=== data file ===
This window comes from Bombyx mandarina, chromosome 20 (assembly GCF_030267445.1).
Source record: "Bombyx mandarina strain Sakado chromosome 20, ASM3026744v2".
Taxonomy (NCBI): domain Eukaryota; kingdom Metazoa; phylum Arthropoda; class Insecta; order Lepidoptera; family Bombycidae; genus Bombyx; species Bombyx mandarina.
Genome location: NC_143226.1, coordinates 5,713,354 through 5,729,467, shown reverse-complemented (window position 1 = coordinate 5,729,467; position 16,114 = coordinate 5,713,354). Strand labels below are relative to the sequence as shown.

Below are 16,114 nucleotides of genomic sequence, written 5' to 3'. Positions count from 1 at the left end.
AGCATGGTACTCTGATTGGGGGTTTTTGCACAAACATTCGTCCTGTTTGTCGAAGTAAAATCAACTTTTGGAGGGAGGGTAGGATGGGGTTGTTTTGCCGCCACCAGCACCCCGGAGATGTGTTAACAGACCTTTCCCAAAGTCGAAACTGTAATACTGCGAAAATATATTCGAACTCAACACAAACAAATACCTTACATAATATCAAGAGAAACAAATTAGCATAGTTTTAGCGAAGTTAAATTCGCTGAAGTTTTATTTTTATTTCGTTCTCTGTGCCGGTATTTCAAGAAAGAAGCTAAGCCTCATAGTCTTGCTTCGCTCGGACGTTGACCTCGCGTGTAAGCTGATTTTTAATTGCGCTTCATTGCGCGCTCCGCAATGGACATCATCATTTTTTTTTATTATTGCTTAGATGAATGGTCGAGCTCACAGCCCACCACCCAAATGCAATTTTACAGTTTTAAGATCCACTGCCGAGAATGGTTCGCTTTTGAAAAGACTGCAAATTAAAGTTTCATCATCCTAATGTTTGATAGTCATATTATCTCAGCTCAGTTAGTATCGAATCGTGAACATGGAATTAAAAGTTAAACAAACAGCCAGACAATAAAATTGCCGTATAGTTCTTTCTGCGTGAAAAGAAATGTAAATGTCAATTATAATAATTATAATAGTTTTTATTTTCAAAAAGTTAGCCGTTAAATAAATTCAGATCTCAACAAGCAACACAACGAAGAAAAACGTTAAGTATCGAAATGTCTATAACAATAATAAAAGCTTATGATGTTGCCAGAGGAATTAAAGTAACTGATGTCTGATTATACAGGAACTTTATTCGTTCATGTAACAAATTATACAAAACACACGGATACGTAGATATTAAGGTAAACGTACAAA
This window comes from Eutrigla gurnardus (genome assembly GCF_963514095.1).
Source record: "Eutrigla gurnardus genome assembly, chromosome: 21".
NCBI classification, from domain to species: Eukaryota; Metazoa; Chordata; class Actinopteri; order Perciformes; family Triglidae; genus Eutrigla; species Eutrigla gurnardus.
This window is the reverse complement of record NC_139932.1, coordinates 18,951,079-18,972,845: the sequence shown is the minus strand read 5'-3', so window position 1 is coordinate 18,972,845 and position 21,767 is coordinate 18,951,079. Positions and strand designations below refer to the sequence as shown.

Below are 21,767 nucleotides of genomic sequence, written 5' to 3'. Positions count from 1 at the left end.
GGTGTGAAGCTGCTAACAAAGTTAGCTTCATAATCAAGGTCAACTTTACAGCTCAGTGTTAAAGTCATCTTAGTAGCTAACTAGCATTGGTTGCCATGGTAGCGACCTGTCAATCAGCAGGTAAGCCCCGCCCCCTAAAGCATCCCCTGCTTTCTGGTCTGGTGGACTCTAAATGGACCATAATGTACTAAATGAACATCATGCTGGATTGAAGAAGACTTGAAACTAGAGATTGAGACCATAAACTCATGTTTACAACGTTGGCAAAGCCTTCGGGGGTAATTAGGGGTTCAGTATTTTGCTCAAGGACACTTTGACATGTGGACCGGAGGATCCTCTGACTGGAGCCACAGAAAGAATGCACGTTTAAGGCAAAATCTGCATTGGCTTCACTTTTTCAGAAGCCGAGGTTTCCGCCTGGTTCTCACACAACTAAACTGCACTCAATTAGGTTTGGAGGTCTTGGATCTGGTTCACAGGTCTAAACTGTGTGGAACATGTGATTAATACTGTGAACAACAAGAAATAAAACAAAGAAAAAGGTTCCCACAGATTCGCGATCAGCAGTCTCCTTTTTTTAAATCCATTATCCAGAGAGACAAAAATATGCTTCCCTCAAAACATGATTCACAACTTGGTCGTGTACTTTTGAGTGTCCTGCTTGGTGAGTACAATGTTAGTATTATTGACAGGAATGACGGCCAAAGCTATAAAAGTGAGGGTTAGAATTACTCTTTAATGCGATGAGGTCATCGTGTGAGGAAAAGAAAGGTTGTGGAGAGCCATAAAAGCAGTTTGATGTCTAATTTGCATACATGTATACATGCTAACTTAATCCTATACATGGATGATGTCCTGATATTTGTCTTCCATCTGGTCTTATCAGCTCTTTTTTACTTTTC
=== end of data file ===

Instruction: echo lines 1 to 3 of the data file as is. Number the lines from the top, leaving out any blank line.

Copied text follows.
This window comes from Bombyx mandarina, chromosome 20 (assembly GCF_030267445.1).
Source record: "Bombyx mandarina strain Sakado chromosome 20, ASM3026744v2".
Taxonomy (NCBI): domain Eukaryota; kingdom Metazoa; phylum Arthropoda; class Insecta; order Lepidoptera; family Bombycidae; genus Bombyx; species Bombyx mandarina.